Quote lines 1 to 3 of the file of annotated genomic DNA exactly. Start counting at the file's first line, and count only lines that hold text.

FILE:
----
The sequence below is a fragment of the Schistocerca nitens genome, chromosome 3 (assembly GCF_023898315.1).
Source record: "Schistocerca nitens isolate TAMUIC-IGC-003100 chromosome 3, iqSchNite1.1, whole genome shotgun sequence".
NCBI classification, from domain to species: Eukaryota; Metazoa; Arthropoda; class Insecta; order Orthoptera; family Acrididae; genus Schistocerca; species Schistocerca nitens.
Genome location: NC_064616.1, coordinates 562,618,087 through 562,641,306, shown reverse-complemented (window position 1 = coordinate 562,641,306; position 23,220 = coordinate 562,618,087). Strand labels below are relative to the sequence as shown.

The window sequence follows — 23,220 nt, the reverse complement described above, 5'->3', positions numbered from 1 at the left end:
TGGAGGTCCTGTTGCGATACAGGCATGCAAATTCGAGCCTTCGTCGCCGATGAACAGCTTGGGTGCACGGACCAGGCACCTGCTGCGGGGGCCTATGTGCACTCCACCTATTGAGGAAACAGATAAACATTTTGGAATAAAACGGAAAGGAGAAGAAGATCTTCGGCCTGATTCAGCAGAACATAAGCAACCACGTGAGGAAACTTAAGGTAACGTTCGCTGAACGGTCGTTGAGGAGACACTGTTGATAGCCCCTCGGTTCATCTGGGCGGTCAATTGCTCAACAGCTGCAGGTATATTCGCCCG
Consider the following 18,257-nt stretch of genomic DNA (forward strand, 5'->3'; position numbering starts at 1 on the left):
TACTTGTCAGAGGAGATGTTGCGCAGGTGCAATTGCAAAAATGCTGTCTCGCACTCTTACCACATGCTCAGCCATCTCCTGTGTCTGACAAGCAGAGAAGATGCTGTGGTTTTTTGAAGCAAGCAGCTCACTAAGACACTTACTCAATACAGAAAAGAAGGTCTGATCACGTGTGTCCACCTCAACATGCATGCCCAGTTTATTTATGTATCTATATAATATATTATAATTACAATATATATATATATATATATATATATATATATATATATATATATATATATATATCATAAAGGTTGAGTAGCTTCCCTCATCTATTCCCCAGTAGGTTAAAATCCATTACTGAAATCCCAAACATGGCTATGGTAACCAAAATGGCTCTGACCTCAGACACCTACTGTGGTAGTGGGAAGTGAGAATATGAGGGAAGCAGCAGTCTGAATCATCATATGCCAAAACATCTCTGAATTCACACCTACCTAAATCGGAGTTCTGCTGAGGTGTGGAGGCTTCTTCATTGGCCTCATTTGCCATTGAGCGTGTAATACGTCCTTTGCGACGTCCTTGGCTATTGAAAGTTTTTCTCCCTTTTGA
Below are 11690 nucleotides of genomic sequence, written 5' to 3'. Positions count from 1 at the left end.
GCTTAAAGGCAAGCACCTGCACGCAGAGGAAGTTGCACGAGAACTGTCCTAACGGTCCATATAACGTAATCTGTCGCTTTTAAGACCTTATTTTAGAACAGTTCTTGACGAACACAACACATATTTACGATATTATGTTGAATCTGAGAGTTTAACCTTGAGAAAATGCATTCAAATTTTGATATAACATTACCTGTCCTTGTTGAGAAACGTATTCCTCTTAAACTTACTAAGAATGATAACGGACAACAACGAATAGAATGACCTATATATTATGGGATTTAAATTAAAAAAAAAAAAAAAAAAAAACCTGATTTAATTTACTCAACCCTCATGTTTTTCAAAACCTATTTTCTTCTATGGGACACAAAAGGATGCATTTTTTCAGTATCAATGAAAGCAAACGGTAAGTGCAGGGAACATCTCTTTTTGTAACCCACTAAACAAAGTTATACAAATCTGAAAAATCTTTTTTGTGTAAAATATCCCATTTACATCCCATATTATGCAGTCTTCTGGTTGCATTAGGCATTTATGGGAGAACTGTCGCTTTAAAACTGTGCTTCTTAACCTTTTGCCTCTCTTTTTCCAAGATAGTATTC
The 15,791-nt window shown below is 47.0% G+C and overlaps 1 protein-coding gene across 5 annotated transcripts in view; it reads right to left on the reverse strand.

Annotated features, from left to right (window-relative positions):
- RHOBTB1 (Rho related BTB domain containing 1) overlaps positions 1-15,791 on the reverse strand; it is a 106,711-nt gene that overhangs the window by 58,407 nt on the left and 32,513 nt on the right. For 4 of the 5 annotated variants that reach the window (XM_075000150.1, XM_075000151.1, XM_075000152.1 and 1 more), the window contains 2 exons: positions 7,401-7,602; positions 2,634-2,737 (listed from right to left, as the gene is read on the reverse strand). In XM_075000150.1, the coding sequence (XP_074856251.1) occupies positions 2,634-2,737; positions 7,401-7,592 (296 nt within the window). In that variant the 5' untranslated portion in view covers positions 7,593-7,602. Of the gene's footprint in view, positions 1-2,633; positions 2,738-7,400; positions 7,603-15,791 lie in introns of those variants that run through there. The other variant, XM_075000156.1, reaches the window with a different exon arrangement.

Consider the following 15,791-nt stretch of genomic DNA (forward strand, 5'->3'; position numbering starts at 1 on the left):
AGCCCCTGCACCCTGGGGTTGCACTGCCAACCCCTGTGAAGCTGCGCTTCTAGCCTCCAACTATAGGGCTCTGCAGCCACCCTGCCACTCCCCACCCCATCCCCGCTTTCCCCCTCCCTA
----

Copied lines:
The sequence below is a fragment of the Schistocerca nitens genome, chromosome 3 (assembly GCF_023898315.1).
Source record: "Schistocerca nitens isolate TAMUIC-IGC-003100 chromosome 3, iqSchNite1.1, whole genome shotgun sequence".
NCBI classification, from domain to species: Eukaryota; Metazoa; Arthropoda; class Insecta; order Orthoptera; family Acrididae; genus Schistocerca; species Schistocerca nitens.